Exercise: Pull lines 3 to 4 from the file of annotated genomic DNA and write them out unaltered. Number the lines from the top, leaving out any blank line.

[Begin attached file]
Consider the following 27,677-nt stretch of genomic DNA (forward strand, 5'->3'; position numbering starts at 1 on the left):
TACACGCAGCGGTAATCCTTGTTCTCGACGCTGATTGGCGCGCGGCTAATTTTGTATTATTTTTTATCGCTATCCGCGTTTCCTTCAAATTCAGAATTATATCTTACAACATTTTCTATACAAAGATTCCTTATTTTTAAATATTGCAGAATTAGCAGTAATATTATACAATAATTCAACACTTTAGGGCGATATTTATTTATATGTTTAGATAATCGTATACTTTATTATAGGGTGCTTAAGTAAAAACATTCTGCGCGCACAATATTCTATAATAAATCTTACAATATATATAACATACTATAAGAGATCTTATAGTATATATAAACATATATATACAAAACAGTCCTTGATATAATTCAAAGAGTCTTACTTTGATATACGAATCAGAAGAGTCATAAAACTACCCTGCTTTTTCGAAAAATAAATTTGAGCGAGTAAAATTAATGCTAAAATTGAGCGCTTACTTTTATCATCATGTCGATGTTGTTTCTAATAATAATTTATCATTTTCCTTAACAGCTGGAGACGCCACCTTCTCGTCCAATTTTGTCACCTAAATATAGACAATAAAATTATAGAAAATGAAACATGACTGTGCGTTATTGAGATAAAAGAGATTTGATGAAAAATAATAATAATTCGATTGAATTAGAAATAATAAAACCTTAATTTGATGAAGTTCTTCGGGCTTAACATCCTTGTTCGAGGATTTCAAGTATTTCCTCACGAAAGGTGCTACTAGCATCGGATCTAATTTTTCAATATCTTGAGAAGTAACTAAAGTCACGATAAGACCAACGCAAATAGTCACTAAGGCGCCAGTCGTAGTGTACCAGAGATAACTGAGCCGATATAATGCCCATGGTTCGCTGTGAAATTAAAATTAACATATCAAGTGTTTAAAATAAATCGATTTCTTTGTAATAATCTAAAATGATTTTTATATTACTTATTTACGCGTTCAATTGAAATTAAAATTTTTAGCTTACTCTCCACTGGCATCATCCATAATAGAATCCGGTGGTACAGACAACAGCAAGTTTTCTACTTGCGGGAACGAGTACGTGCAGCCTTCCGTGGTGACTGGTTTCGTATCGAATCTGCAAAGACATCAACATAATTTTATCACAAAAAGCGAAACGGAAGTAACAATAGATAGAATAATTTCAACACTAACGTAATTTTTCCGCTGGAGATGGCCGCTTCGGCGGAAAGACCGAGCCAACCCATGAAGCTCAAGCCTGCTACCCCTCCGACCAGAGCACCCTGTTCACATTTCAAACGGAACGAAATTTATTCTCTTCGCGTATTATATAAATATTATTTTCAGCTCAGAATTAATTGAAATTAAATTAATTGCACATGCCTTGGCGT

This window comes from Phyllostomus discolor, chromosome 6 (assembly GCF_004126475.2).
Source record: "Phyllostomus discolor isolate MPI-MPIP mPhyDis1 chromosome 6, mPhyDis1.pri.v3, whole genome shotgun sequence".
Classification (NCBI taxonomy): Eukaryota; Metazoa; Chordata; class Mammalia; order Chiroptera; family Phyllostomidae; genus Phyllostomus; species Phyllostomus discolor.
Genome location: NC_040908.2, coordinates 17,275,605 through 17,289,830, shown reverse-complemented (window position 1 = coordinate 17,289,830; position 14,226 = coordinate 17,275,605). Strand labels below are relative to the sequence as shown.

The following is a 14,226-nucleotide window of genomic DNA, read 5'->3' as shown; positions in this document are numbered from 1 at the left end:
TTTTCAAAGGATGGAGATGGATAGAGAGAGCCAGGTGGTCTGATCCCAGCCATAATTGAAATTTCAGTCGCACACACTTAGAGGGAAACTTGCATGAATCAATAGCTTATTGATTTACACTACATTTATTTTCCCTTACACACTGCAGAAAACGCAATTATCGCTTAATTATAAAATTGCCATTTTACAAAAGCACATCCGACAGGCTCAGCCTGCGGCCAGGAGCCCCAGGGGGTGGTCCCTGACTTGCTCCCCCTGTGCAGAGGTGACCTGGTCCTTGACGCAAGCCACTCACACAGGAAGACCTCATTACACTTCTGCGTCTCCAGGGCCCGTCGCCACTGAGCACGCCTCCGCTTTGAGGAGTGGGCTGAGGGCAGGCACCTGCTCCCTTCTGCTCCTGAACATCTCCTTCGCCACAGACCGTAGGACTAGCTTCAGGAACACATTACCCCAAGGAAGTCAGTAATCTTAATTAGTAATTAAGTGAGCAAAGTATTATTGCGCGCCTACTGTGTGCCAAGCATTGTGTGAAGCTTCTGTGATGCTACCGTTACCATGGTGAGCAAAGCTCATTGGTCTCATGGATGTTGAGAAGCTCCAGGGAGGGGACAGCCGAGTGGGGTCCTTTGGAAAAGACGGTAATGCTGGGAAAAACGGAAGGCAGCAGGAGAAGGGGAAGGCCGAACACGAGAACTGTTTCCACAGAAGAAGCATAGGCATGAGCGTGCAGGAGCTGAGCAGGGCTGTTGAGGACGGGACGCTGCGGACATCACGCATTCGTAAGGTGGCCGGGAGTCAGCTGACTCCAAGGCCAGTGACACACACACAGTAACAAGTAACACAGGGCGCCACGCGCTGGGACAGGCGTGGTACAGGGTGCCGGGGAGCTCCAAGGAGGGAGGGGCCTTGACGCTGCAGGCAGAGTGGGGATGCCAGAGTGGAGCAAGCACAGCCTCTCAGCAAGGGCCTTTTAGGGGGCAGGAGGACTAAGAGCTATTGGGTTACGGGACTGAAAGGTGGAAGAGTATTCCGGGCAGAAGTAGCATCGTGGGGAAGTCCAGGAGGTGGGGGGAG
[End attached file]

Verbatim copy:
This window comes from Phyllostomus discolor, chromosome 6 (assembly GCF_004126475.2).
Source record: "Phyllostomus discolor isolate MPI-MPIP mPhyDis1 chromosome 6, mPhyDis1.pri.v3, whole genome shotgun sequence".